Anyway, I really wanted to do a west coast Spider-Man set in Long BEach, (Like I want like 95% of my heroes to be from haha. I’m biased,) But I was talking to my friends about how it’d be horrible for a Spider-Man to be centered in Long Beach because the architecture doesn’t really condone web-swinging. So I made a joke he’d bus it to LA where all the big action was, full costume…. Kami said he could play it off as Cosplay. All the time. 

Also before I go (for a while too,) I just wanted to say thank you to everyone who’s been super cool and excited about my silly West Coast Spider-Man Designs! It’s really fun and I feel like I do this all the time haha (I did it with Batman  briefly as well,) But it’s really fun to make characters based on the people and places I grew up in, not to mention my dream of having a khmer Super hero… one day! (And shout out to all the khmer folks messaging me as well!  One day we’ll have our mainstream hero!!)

anonymous asked:

As someone who’s a big SW fan and whose brother & family members are big SW fans but also are in the military, can I just interject a little bit of what I see from my family members in regards to arts programs in the military? I don't think a cause like AITAF would be mocked. Most in the service know about how the military budget lacks for want when it comes to recreation. Driver really has his finger on the pulse when it comes to what soldiers are not getting and what is needed for morale.(pt.1

(pt.2) Most soldiers are not the macho s-heads that you see portrayed in the movies but normal folks who grew up watching movies, TV, videogames – many are popculture nuts and actually went to the theatre, majored philosophy/literature/biology. Many would really appreciate what an org like AITAF does because it’s sorely needed for morale. But sadly enough when they are at their job, they are at their job 24 hours/day and don’t always have time for the entertainment that is offered on base.

(pt.3) Adam is right - What the USO puts out is kind of insulting to the modern day service member (many of whom are not young hot heads anymore but many reserve members whose average age is 30– yes, the US military is aging). Yes – there maybe a little hesitation about this AITIF. Some maybe a little resentful of a bunch of actors coming in and performing when they might see those same performers as privileged and out of touch with what service members have to go through.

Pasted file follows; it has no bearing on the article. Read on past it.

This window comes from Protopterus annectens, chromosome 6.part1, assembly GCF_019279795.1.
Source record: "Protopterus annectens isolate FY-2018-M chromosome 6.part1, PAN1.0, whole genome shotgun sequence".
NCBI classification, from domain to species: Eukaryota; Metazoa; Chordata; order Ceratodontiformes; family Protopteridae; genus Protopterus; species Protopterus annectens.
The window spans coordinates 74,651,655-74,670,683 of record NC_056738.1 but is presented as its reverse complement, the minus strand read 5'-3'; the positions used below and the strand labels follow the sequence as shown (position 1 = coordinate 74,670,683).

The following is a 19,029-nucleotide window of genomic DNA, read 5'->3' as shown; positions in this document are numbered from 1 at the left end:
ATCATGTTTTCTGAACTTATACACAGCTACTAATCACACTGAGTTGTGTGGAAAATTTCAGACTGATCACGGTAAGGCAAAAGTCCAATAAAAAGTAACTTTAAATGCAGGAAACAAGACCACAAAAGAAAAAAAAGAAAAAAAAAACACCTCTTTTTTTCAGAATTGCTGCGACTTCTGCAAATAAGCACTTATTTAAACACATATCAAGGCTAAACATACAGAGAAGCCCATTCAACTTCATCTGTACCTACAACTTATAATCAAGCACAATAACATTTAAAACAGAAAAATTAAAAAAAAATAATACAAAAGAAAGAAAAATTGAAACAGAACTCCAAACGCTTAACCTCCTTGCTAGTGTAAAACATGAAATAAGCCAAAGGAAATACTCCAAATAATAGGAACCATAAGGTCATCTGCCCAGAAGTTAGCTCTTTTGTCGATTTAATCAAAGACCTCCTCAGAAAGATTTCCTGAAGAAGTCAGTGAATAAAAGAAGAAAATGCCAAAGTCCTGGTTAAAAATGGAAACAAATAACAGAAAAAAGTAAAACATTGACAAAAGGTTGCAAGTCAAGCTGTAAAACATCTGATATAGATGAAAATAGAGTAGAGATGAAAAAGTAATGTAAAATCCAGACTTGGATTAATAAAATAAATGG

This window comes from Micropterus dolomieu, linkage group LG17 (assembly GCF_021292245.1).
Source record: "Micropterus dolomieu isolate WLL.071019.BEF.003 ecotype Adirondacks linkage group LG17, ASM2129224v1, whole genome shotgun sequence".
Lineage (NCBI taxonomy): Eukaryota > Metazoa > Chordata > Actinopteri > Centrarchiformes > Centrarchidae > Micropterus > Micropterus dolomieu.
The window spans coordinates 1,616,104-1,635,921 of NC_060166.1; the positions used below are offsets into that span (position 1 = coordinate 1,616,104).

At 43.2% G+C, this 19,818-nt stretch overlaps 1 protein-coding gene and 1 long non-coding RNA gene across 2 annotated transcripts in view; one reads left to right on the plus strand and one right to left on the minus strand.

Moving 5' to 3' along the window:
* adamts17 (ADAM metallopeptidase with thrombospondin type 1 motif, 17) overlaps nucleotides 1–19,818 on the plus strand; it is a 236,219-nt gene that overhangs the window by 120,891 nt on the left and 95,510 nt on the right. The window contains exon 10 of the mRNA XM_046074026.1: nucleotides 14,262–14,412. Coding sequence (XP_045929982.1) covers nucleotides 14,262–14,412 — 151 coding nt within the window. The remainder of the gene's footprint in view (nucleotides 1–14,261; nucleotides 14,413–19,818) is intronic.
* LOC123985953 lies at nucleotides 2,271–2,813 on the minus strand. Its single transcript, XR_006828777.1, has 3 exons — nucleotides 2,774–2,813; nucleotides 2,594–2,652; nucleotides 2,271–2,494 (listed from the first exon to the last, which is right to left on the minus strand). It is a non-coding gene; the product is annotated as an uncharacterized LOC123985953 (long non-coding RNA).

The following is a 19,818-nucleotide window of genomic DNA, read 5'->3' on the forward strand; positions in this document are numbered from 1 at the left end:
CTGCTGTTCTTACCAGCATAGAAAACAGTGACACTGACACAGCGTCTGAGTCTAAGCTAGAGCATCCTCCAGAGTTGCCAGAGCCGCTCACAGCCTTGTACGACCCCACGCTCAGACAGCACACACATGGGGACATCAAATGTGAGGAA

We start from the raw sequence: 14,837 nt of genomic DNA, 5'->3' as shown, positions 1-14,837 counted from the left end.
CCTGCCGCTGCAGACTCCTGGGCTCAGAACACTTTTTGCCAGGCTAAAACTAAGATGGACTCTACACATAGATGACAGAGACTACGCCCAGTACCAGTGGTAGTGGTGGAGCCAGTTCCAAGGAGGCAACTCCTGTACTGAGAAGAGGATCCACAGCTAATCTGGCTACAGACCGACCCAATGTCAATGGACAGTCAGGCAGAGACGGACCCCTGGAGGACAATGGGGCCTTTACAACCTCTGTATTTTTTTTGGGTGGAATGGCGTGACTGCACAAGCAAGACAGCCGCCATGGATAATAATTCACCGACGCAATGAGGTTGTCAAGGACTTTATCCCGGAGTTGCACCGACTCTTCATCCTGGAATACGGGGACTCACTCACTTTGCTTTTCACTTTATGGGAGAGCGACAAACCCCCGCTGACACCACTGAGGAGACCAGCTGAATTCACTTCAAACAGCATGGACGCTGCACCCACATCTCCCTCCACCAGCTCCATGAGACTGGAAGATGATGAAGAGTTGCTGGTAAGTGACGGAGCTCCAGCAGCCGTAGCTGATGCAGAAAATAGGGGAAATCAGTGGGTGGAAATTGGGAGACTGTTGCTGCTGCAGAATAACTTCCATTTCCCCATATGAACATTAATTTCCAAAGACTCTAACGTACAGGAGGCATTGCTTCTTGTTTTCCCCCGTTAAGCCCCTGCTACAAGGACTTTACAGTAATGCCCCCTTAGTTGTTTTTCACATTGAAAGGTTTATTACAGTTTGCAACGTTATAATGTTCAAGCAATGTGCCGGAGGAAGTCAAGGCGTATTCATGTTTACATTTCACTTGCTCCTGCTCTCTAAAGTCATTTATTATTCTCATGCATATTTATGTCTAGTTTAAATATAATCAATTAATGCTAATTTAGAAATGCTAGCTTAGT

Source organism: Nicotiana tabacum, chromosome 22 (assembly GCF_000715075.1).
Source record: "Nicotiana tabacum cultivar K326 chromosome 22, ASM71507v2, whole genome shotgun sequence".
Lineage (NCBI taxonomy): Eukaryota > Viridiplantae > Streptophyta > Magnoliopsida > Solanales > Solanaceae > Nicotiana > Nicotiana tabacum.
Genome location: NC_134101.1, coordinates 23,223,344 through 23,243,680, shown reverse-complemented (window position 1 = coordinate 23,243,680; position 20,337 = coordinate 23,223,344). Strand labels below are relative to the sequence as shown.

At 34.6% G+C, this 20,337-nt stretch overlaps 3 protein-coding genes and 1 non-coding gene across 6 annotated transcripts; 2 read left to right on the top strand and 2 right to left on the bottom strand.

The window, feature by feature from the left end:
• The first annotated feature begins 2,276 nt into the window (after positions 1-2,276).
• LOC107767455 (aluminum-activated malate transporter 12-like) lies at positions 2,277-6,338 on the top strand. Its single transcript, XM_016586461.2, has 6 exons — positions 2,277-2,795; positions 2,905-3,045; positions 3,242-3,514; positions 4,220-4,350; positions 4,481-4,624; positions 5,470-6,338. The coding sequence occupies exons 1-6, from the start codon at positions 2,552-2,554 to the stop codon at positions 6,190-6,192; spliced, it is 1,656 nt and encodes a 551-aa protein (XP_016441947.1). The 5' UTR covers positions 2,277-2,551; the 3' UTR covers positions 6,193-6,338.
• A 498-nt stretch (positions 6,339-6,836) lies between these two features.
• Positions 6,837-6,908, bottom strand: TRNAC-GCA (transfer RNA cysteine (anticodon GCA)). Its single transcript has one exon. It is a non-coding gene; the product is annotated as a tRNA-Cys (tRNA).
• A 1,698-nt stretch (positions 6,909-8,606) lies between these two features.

(pt.4)That’s why Adam’s group would be appealing to servicemembers. They don’t put on airs, their founder was a member of the military, some of the staff members of AITAF are former military. There are members of the troupe who are older, have a little bit more knowledge of US military history, have friends who are vets and have worked with disabled vets. No need to worry about AITAF. Most intelligent servicemembers would appreciate the effort and empathy that comes from this org. Thanks SWN!

I’m not going to add much of a commentary to this, since it really stands well on its own as a great explanation of why Arts in the Armed Forces is a great charity with a valid and worthwhile cause. Thank you very much for getting in touch, and offering the kind of well-informed perspective I could not.

Tiny Spy Assassin Steve X

Earlier parts here.

New Tiny Spy installment – there is porn beneath the cut, also tailors, booty shaking, the first sighting of the Rage Duckling in nature, and a thickening plot…

***

Tony woke in the dark, or as dark as the world around him got, these days. The arc reactor was throwing blue light on the sheets, sheets on a real bed. For a minute he thought he was having one of the dreams he’d had in the caves – dreams where he was home, in Malibu or his penthouse or in Steve’s studio – and he wanted to cry. Those were the worst dreams, where everything was okay again, and then he’d wake up cold and miserable and starving.

But memory flooded back, hazily, and this felt real. He was in Malibu. The surf crashed softly outside. He could smell sex on the sheets, and the lingering scent of Steve, even if he wasn’t in the bed.

He found clothes neatly folded at the foot of the bed, and he could smell food cooking. When he walked out of the bedroom, Steve was in a light-flooded kitchen, frying something on the stove. JARVIS had Coldplay on the speakers (so fired) and Steve was butt-wiggling, dancing more dorkily than should be humanly possible. Tony leaned in the doorway, watching him fondly.